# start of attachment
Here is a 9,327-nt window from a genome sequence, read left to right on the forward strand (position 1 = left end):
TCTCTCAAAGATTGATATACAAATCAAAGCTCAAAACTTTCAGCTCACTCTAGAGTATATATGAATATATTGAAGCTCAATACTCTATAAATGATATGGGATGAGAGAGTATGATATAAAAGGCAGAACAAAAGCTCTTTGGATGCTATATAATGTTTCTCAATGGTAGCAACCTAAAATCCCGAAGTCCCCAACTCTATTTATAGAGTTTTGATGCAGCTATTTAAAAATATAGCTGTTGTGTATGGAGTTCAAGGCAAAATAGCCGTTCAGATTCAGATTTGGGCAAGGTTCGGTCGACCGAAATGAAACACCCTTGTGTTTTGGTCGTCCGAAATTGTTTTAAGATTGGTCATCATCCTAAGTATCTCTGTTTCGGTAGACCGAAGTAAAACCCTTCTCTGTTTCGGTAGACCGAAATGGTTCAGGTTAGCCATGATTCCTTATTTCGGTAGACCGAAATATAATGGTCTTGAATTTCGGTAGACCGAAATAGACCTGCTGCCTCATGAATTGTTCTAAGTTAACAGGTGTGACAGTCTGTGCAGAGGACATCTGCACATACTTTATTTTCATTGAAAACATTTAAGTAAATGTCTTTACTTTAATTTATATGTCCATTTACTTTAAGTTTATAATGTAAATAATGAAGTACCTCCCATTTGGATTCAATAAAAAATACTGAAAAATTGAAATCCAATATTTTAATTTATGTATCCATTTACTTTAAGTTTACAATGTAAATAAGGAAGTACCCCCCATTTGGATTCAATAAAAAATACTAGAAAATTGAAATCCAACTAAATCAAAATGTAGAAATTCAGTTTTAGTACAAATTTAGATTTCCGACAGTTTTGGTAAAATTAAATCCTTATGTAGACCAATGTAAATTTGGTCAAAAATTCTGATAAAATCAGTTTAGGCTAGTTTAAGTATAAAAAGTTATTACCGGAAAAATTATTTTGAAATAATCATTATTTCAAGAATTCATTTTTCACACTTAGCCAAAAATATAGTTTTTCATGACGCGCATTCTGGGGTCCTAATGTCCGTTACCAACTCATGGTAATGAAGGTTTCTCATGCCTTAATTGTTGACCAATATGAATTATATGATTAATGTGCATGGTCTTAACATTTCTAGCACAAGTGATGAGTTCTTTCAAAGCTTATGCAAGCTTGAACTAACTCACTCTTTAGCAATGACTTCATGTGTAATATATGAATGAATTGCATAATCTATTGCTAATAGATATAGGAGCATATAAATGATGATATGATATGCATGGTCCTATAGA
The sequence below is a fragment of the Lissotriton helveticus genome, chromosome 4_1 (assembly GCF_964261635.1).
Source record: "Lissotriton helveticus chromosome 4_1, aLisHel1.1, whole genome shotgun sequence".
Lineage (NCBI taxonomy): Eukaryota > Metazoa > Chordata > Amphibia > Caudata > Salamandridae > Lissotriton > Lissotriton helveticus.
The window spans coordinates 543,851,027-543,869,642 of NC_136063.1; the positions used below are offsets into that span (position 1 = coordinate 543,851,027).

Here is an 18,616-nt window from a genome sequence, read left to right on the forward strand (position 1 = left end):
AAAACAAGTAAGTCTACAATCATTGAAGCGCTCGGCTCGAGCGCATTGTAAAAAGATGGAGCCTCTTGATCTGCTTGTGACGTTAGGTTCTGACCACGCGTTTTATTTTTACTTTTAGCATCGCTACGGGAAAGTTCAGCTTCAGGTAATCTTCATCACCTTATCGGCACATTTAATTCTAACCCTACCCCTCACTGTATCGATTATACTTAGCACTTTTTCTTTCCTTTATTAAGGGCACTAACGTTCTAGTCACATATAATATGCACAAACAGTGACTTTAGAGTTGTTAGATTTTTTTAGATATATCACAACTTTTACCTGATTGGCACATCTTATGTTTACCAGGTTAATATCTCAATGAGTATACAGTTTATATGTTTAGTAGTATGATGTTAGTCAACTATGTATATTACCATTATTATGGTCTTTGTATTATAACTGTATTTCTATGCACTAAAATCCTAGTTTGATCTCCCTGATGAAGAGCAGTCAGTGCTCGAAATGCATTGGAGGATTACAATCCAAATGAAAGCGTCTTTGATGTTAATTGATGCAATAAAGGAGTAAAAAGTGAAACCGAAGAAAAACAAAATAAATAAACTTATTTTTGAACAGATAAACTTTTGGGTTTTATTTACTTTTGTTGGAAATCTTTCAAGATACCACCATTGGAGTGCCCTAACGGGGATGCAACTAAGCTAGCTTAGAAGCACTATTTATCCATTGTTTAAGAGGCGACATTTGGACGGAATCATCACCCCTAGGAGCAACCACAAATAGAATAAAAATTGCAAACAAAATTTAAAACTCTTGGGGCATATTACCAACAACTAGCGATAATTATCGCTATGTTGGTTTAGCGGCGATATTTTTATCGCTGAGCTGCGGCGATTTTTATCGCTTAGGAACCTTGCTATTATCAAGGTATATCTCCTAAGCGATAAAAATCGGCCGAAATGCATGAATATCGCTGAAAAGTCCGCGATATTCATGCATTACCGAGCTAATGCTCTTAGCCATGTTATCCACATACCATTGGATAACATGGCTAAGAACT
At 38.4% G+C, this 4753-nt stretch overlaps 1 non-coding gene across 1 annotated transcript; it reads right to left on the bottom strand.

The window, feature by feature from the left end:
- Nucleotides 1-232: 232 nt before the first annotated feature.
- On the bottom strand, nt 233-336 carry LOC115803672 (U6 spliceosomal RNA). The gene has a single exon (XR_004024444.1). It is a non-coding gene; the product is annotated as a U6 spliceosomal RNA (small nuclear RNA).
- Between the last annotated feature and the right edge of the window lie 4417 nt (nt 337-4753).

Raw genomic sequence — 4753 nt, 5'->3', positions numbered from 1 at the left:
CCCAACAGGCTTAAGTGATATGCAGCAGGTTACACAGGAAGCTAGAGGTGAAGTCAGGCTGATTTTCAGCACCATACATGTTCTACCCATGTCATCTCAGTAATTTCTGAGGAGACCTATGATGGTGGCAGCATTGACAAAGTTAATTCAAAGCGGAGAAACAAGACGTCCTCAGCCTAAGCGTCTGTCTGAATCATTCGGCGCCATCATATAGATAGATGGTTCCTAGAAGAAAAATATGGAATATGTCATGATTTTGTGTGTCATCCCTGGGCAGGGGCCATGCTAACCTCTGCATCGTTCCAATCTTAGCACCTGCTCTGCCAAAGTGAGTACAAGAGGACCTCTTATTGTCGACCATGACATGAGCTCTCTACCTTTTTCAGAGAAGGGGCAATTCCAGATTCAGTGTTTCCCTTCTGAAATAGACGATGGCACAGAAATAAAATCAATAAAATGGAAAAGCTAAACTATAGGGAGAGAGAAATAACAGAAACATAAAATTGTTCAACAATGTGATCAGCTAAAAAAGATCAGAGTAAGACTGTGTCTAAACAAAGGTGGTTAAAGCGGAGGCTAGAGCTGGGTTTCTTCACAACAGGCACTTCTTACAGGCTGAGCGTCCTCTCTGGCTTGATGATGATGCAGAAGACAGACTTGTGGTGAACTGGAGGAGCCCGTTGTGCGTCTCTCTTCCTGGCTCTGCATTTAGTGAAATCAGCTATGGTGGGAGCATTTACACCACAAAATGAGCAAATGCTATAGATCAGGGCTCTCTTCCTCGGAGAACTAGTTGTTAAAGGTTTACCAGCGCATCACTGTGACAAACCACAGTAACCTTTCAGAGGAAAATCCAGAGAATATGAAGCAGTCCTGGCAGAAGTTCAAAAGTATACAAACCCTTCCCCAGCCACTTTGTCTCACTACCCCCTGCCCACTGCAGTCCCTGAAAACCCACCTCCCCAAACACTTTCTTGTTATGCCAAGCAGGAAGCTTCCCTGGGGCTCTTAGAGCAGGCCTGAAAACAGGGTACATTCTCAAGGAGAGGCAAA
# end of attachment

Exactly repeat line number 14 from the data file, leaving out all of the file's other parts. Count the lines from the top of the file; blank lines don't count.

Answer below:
Raw genomic sequence — 4753 nt, 5'->3', positions numbered from 1 at the left: